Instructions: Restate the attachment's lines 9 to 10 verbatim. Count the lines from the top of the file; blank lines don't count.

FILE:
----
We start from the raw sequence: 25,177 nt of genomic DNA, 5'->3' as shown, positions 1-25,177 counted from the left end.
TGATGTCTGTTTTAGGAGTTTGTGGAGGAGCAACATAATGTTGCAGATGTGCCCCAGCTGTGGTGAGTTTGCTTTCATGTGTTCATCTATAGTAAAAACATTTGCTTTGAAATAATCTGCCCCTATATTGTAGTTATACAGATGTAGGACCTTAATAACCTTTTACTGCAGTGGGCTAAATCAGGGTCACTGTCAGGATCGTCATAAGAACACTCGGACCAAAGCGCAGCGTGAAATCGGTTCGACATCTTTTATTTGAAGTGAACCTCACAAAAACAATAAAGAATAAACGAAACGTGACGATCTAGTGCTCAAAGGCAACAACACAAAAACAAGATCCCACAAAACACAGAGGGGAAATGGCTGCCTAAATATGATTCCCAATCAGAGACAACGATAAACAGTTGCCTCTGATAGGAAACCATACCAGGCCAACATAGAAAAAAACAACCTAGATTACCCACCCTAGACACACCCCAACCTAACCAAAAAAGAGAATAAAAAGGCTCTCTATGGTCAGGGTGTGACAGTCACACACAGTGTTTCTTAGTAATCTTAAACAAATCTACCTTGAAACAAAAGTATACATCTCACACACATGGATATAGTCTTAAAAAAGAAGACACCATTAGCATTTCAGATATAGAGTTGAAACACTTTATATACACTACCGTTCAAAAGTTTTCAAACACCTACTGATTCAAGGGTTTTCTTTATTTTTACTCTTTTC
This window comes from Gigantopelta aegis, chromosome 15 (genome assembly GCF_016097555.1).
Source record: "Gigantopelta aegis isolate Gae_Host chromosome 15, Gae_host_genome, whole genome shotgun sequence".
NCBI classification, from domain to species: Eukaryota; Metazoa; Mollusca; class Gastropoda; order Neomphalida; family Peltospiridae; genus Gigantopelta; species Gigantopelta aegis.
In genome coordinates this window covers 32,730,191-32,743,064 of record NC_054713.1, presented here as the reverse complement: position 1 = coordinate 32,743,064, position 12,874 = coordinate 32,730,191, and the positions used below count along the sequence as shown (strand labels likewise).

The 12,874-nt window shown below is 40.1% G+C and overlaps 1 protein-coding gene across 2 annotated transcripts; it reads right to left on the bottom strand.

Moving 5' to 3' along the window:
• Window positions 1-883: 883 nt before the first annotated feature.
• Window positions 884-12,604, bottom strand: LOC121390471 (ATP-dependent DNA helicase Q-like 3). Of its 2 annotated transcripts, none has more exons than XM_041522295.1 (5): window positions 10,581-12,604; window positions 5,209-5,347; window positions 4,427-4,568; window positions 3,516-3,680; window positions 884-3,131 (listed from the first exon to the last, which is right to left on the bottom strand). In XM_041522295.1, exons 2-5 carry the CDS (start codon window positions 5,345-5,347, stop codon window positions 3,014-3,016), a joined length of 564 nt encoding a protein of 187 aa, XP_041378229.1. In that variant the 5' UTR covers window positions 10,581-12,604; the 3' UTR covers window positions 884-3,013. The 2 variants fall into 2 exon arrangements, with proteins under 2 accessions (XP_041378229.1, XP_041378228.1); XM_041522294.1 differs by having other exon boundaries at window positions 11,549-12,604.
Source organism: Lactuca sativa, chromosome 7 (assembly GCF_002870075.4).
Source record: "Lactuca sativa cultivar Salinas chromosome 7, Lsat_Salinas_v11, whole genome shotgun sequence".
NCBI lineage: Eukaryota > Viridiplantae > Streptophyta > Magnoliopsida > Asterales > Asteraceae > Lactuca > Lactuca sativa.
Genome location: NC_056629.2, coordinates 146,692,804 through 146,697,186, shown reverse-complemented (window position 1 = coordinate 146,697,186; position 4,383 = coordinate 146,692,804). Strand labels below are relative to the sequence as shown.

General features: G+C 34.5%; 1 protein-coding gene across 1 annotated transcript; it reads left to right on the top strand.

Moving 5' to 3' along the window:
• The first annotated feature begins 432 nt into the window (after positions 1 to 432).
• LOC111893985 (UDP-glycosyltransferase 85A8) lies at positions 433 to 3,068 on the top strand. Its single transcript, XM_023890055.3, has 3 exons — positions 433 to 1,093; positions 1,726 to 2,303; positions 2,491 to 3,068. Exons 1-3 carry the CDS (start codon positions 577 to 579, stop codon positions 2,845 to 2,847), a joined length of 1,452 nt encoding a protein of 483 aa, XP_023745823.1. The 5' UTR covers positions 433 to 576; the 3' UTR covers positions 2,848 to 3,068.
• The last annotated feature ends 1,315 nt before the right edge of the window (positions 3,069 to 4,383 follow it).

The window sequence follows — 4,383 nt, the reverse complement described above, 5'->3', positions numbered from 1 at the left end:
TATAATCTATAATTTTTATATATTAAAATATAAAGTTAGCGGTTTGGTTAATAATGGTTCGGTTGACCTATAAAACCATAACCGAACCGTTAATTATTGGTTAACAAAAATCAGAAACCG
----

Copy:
• Window positions 1-883: 883 nt before the first annotated feature.
• Window positions 884-12,604, bottom strand: LOC121390471 (ATP-dependent DNA helicase Q-like 3). Of its 2 annotated transcripts, none has more exons than XM_041522295.1 (5): window positions 10,581-12,604; window positions 5,209-5,347; window positions 4,427-4,568; window positions 3,516-3,680; window positions 884-3,131 (listed from the first exon to the last, which is right to left on the bottom strand). In XM_041522295.1, exons 2-5 carry the CDS (start codon window positions 5,345-5,347, stop codon window positions 3,014-3,016), a joined length of 564 nt encoding a protein of 187 aa, XP_041378229.1. In that variant the 5' UTR covers window positions 10,581-12,604; the 3' UTR covers window positions 884-3,013. The 2 variants fall into 2 exon arrangements, with proteins under 2 accessions (XP_041378229.1, XP_041378228.1); XM_041522294.1 differs by having other exon boundaries at window positions 11,549-12,604.